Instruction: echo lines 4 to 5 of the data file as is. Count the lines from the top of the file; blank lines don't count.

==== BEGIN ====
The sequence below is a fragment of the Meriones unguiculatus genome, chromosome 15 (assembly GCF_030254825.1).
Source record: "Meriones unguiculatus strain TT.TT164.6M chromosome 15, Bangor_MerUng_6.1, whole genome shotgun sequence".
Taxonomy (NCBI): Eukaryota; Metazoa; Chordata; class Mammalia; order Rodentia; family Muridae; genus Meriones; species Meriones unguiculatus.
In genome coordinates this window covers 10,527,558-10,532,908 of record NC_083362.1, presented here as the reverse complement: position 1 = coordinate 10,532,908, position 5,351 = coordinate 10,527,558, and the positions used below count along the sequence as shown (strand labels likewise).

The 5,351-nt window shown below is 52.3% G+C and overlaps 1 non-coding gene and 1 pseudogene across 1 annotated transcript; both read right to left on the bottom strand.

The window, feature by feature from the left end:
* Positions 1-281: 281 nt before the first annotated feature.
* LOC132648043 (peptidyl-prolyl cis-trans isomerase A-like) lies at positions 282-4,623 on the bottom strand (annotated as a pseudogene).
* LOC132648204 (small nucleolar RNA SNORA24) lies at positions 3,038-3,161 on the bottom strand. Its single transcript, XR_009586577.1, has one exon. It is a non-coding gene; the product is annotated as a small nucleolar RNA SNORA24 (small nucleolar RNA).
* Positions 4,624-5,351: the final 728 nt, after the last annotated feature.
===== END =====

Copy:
In genome coordinates this window covers 10,527,558-10,532,908 of record NC_083362.1, presented here as the reverse complement: position 1 = coordinate 10,532,908, position 5,351 = coordinate 10,527,558, and the positions used below count along the sequence as shown (strand labels likewise).

The 5,351-nt window shown below is 52.3% G+C and overlaps 1 non-coding gene and 1 pseudogene across 1 annotated transcript; both read right to left on the bottom strand.